Hayward Fault warning: "Literally nobody should be surprised by an urban earthquake"

It was one of the deadliest disasters ever to the hit the U.S. On April 18, 1906, the great San Francisco earthquake killed more than 3,000 and destroyed half the city. As bad as it was, and as bad as subsequent earthquakes have been, the Bay Area is now bracing for something even worse.

"It's coming," said Dr. Ken Hudnut, with the U.S. Geological Survey (USGS). "It's not if, it's when."

Hayward Fault Map

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2 million people live directly on top of the Hayward Fault, including the cities of Oakland and Berkeley

CBS News

A new report from the USGS says the biggest danger may be the Hayward Fault, because 2 million people live directly on top of it, including the cities of Oakland and Berkeley. The Hayward Fault could unleash a magnitude 7.0 earthquake, capable of catastrophic damage. That includes more than 800 deaths, 18,000 injuries and with gas lines severed and water popes broken, hundreds of fires could ignite, burning at least 50,000 homes.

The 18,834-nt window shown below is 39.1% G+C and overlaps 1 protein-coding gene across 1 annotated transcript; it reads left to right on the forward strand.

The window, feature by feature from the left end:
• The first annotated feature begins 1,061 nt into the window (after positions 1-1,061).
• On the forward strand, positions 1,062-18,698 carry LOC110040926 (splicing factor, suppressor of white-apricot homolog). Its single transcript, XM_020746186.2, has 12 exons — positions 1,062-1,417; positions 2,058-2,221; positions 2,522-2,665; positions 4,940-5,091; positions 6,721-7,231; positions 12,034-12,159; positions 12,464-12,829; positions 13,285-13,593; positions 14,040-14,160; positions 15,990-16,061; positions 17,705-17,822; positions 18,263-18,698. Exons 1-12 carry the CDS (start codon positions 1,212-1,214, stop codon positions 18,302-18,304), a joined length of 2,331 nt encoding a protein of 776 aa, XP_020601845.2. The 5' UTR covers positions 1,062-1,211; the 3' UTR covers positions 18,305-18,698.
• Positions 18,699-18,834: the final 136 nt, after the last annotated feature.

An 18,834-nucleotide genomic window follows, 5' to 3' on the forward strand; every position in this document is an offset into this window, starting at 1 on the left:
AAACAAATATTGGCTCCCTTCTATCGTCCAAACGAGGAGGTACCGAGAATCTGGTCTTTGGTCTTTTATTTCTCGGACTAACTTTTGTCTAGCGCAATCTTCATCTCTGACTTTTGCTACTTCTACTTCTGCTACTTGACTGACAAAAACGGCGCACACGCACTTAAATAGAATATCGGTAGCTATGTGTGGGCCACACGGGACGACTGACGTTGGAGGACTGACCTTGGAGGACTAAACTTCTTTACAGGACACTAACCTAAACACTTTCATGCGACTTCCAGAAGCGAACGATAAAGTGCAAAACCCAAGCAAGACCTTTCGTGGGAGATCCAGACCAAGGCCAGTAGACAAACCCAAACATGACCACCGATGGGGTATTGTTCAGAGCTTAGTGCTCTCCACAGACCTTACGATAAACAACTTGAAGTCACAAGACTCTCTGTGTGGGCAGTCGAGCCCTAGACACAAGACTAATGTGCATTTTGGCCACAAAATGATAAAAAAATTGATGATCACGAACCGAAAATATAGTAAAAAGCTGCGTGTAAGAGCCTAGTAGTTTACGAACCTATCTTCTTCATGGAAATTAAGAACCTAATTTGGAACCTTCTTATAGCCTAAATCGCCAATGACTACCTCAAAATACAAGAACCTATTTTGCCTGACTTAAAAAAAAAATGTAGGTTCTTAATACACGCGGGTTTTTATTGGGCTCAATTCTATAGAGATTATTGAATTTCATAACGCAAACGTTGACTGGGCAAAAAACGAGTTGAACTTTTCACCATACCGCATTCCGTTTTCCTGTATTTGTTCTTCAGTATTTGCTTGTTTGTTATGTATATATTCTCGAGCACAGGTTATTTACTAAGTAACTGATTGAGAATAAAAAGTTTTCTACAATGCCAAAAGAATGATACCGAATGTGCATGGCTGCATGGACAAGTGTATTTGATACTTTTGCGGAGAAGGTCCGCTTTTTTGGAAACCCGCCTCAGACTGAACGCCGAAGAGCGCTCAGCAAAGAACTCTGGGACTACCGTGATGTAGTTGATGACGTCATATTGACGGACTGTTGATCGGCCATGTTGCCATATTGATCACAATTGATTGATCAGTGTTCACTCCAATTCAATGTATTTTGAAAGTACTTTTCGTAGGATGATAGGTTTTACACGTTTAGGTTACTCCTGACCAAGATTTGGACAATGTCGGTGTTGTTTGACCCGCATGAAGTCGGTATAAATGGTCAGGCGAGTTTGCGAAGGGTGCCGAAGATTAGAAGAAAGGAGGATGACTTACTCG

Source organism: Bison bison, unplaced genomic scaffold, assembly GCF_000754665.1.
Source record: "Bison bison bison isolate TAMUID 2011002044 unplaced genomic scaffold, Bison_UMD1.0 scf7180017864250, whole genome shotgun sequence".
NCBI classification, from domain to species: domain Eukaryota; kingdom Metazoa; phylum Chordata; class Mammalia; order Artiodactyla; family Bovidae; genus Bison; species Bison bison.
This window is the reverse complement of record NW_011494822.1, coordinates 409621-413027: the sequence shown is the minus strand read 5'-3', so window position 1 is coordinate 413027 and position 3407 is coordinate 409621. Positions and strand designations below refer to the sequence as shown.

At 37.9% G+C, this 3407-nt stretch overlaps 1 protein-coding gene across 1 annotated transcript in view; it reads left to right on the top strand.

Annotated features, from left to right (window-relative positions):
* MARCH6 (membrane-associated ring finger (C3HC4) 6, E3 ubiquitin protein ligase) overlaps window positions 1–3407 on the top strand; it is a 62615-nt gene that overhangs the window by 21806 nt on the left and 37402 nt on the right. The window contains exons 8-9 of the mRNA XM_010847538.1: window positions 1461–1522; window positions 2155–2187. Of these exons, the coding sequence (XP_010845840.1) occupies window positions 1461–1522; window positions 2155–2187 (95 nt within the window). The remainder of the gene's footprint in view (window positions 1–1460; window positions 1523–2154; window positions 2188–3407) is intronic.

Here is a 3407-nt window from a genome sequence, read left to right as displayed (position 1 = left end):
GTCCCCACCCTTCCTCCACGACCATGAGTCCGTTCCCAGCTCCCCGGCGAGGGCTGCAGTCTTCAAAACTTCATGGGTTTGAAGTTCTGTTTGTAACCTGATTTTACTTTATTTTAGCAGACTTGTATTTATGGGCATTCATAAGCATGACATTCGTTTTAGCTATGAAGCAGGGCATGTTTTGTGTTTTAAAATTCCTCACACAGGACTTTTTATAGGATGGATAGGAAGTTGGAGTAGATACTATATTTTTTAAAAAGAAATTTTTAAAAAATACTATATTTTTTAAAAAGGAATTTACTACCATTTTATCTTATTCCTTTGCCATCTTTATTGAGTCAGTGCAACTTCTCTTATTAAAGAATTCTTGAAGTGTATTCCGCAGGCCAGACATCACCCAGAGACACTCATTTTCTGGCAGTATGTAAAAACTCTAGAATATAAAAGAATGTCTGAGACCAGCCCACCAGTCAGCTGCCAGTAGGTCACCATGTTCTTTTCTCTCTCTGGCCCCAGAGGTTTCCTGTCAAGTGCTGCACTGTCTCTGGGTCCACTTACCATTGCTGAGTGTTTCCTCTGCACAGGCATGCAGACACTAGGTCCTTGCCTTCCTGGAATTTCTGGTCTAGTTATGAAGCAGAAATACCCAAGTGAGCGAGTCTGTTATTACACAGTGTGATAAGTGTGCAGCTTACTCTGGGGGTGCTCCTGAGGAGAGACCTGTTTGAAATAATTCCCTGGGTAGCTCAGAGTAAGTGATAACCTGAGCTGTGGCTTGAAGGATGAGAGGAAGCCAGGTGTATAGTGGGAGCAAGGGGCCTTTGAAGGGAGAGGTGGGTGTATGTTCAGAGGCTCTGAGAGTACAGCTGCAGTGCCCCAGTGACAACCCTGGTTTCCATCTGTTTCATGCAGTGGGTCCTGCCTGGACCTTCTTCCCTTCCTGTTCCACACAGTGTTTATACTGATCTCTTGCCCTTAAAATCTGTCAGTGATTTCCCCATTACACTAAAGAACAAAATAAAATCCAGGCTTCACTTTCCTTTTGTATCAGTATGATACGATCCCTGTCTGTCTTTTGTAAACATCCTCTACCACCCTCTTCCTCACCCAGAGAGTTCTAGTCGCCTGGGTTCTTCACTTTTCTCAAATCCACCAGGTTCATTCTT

"Those staggering numbers are not unchangeable, we can change the outcome," said Dr. Hudnut. "We can save lives and reduce risk by taking action now."

Hudnet says cities haven't ignored the threat. Thousands of buildings have been retrofitted. When UC Berkeley learned that the fault ran right underneath it's football stadium, the school installed seismic blocks, and completely rebuilt most of the stands.

The biggest jolt may be that despite what's come before, the next "big one" could happen much sooner than later. The last major quake on the Hayward Fault happened 150 years ago. On average, a major quake happens every 150 years.